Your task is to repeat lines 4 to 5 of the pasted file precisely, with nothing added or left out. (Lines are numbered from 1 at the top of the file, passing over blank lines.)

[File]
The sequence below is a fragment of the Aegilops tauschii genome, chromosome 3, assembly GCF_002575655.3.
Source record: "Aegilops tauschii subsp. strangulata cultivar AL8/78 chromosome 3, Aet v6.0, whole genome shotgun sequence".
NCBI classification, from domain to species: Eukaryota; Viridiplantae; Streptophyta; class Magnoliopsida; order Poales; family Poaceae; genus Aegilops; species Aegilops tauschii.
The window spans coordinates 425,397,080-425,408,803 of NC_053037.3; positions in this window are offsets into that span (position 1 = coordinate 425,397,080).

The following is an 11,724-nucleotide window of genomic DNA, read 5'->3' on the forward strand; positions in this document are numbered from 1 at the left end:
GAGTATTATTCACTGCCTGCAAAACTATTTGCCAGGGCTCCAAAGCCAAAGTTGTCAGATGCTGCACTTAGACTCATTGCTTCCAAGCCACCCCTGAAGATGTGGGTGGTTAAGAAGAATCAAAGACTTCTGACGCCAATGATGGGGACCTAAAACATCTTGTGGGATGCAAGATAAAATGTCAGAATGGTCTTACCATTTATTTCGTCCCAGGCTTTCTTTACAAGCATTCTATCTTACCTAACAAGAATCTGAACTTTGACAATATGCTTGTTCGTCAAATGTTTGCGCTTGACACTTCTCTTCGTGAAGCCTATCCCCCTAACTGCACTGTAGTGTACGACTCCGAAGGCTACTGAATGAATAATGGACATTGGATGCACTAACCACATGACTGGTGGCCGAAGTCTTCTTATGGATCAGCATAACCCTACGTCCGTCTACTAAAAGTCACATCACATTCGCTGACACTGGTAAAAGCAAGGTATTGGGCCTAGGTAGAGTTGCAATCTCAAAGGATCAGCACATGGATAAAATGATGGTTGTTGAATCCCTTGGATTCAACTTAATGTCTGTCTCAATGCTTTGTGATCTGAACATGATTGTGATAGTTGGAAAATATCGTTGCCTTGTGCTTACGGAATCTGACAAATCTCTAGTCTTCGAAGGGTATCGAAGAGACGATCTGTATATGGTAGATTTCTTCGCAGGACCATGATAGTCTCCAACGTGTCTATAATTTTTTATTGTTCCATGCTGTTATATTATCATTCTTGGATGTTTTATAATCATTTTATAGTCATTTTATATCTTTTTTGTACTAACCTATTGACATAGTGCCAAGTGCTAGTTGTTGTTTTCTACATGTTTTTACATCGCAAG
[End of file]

The window spans coordinates 425,397,080-425,408,803 of NC_053037.3; positions in this window are offsets into that span (position 1 = coordinate 425,397,080).

The following is an 11,724-nucleotide window of genomic DNA, read 5'->3' on the forward strand; positions in this document are numbered from 1 at the left end: